Do corporate-political allies attack green levies to protect their own private interest?
Some time ago, Dr Scott Cato (economics) pointed out that the wealthy, who have been elected to run our country, hold their wealth in exactly the sort of assets whose value would be undermined if we were to introduce the sorts of policies that tackling climate change urgently demands.
This means that even the small steps along the road to subsidising renewables, not to mention full-scale community ownership of generation on the Danish or German model, would seriously threaten their profitability.
She refers to Nafeez Ahmed, who writes for the Guardian on matters of energy and has provided some excellent forensic analysis of the real interests that lie behind the faux concern for pensioner fuel poverty of parliamentarians like Jacob Rees-Mogg, MP for North Somerset. As well as being a prominent controversialist, Mogg is frequently to be heard speaking about the dangers of environmentalism and the problems with renewables. Ahmed notes:
“Rees-Mogg is a founding partner at Somerset Capital Management (SCM), a global asset management fund where he currently works as a macro specialist while also being an MP. Among its many investments, SCM specialises in emerging markets, including in the energy industry. Its largest holdings include oil majors such as the China National Offshore Oil Corporation (CNOOC) – which for instance is spearheading multibillion dollar deals to access the North American shale gas market – and Russia’s OJSC Rosneft Oil Company.”
She points out that wealthy politicians with similar vested interests lobby to keep the carbon bubble inflated, though many argue that it is more of a risk to our futures than the financial bubble that led to the 2007/8 financial crisis; the world has a vast overhang in terms of the value of fossil-fuel-related assets. If effective policies to tackle climate change are introduced this value will be undermined, leading to a collapse in energy commodity prices and the finance tied to them.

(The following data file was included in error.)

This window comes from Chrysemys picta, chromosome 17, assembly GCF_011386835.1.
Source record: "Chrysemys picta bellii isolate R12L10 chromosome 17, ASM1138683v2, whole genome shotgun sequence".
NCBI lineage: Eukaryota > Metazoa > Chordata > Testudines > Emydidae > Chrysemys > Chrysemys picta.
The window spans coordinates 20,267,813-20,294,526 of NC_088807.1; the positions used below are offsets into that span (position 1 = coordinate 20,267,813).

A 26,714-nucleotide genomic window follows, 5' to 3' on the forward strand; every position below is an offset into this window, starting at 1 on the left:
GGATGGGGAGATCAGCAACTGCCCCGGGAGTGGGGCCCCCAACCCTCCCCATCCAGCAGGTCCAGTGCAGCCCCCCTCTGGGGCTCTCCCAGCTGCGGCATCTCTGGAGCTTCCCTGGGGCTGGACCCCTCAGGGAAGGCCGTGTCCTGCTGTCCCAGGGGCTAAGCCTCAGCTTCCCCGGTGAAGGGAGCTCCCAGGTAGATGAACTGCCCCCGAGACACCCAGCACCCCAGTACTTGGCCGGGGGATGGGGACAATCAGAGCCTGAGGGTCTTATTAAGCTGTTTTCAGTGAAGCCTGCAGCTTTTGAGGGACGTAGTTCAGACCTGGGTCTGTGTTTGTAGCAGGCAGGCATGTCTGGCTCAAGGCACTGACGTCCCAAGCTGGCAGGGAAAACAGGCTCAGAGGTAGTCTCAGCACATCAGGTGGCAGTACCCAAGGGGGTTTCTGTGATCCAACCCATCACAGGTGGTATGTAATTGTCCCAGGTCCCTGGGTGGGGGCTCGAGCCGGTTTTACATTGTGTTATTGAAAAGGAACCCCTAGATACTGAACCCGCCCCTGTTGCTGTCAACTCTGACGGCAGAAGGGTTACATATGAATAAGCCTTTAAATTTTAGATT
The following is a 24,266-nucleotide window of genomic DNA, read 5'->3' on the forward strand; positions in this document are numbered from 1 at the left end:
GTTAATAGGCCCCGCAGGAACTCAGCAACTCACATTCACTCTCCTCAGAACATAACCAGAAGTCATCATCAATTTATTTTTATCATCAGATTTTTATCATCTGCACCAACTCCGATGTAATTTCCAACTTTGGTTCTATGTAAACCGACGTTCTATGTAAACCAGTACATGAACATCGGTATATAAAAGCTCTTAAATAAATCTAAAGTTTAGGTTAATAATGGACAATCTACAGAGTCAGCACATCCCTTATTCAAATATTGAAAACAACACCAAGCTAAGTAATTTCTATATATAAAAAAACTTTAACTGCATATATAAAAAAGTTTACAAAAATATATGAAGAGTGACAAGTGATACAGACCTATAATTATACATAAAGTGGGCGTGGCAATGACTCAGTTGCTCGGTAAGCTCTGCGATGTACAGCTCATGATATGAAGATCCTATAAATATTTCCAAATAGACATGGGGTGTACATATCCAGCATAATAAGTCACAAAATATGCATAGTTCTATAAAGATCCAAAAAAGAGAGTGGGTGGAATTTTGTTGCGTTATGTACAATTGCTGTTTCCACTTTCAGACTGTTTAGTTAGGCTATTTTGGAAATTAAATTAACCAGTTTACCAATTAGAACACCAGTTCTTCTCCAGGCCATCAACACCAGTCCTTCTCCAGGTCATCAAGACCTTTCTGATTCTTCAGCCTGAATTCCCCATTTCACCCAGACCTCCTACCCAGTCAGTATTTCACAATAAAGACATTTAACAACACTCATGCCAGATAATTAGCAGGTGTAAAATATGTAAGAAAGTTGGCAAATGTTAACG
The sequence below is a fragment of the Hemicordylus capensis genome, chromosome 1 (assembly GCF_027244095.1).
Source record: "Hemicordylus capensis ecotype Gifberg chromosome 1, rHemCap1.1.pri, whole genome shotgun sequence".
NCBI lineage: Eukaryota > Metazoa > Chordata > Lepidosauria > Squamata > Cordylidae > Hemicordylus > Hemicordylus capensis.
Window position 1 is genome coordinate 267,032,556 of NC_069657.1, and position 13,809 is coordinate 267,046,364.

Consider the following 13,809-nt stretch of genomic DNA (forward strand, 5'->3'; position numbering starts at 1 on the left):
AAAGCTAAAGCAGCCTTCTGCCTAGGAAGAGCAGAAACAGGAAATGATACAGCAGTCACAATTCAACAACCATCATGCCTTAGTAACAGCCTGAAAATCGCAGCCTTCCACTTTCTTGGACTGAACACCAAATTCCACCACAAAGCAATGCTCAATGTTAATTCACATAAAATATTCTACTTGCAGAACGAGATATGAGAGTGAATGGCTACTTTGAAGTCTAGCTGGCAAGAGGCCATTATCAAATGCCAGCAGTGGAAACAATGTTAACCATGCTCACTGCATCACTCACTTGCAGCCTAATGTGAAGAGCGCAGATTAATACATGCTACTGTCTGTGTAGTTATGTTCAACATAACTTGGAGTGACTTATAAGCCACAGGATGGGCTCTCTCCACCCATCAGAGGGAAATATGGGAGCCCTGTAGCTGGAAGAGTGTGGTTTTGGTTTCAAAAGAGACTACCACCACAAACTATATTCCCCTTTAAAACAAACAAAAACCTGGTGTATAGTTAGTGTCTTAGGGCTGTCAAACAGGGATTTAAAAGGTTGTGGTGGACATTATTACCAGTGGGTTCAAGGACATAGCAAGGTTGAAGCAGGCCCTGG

Her conclusion, with foreboding:
“(S)ince it is the world’s richest and most powerful people who own the assets, fossil and financial, they are hardly likely to see the value of those assets eroded without a fight. Much more likely that they will launch a full-scale assault on the political consensus around pro-climate policies, which appears to be exactly what we are seeing in the antics of Mogg and his ilk. Their insidious attempts to undermine the scientific evidence about the anthropogenic origin of climate change and the urgent need to address the issue flies in the face of the public interest but is very much in their own private interest”.
Posted on March 18, 2014, in Conflict of interest, Corporate political nexus, Parliamentary failure, Vested interests and tagged Climate change, MP Jacob Rees-Mogg, Nafeez Ahmed. Bookmark the permalink. Leave a comment.